Patients with ≤ 1 major CHD risk factor are considered to be in the lowest risk category with a 10 year <10%. Participants with two or more risk factors undergo Framingham risk scoring (FRS) in order to sort them into the same three risk group categories. Participants with CHD, CHD risk equivalents, or FRS >20% are placed in the highest risk group.

For adults with 0-1 risk factors, the statin eligibility threshold for elevated LDL-C is ≥ 190 mg/dl with a LDL-C goal of <160 mg/dl. For adults in the intermediate risk category (2+ risk factors) the goal is 130 mg/dl, with a statin threshold of 130 mg/dl for those with a 10-year risk of 10-20% and 160 mg/dl for those with a 10-year risk of <10%. For adults in the highest risk group, the statin threshold is ≥130 mg/dl with a goal of ≤ 100 mg/dl. In the 2004 update, an option was added for reducing the LDL-C < 70 mg/dl for those in the highest risk group.

Statistical Analyses

The data were analyzed using SAS-Callable SUDAAN v10.0.0 (Research Triangle Park, NC) and incorporated the complex survey design specifications to yield appropriate standard errors and parameter estimates reflecting the non-institutionalized civilian US population. The dependent variable for the first logistic regression model was statin use among those eligible for statin therapy according to ATP III criteria and estimated pretreatment lipids. Social risk factors included age group (< 35, 35-44, 45-54, 55-64, and ≥65), gender, race/ethnicity (white, black, Hispanic, and other), years of schooling (<12 years, 12 years, > 12 years), percent of Federal poverty level (<100%, 100-199%, 200-299%, 300-499%, ≥500%). Access factors included having a usual source of care, insurance (any vs. none), and preferred language (English or other).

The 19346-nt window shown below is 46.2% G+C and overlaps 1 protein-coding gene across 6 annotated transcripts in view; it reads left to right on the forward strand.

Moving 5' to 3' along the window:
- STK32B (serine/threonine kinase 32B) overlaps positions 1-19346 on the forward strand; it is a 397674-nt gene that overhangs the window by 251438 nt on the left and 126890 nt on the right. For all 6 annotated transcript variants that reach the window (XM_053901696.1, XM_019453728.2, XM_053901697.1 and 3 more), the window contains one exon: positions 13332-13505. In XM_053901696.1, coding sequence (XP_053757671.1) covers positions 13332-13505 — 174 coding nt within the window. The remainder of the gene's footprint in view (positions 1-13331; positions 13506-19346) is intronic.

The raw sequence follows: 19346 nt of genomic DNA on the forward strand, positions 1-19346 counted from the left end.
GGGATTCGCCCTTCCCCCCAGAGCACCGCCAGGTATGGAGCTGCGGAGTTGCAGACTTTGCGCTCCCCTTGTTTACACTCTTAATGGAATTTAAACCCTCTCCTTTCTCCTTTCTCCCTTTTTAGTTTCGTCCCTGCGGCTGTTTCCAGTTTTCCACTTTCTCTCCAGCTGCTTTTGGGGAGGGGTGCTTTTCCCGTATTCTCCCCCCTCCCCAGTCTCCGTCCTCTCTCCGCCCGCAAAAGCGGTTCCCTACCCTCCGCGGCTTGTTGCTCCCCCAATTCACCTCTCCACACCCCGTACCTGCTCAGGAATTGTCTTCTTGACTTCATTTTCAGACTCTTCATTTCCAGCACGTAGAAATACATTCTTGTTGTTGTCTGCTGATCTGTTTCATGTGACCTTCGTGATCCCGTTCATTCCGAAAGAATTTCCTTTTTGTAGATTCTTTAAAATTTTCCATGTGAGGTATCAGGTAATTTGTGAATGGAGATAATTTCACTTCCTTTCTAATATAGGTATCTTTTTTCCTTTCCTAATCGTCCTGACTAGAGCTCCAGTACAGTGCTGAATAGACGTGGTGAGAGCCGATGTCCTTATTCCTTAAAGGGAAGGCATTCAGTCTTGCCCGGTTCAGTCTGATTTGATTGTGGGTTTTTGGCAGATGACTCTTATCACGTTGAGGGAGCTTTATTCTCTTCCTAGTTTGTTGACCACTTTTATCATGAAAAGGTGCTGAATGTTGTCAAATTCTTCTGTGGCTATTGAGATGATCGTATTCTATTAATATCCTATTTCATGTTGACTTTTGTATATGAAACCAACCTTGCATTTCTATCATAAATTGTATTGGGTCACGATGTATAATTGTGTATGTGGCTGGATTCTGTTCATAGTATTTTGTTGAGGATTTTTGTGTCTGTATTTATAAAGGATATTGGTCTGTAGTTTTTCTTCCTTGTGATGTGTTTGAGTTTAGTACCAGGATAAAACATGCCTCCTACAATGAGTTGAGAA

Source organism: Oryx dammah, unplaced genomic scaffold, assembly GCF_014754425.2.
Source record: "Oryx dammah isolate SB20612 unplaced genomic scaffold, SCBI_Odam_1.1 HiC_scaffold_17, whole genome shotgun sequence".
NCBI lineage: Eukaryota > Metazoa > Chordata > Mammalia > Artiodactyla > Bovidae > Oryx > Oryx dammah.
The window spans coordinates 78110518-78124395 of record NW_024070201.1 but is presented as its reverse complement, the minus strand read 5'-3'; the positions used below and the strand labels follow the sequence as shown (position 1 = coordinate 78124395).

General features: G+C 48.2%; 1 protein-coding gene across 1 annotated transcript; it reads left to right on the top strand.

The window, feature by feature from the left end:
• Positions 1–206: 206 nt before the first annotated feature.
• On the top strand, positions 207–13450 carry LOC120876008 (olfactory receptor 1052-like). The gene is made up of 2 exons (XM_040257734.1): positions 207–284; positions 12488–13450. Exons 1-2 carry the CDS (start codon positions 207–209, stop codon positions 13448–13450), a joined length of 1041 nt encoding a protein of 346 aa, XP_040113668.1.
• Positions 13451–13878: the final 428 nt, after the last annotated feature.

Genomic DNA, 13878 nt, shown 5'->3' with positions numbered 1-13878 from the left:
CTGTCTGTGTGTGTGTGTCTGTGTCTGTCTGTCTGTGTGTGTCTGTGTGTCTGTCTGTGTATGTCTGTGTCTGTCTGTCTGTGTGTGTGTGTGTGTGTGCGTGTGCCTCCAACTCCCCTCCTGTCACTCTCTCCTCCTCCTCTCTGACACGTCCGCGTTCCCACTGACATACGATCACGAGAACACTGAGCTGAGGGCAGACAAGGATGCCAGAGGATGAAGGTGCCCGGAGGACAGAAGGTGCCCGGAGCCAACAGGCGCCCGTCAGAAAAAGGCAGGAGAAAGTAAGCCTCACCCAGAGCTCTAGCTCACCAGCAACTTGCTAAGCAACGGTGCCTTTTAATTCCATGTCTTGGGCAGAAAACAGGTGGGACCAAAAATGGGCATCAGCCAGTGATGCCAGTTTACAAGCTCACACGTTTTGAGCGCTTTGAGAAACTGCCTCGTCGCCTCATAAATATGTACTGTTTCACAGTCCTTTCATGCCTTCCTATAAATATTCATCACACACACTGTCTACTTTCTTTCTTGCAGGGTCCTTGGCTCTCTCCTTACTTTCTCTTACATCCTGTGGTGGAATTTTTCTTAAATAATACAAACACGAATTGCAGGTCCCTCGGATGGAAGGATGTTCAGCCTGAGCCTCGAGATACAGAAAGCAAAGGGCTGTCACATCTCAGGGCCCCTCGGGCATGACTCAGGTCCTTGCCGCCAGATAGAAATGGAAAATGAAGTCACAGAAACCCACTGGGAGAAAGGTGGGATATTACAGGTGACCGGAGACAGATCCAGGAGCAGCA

The dependent variable for the second set of logistic regression models was whether the LDL-C level was at goal, and included only those respondents currently taking statins; the independent variables were the same as those in the first set of analyses. In both analyses, two-way interactions among independent variables were explored. In this study, we focus on social risk factors. We used 0.05 (or no overlap with 1.0 for 95% Confidence Intervals [CI]) for tests of statistical significance.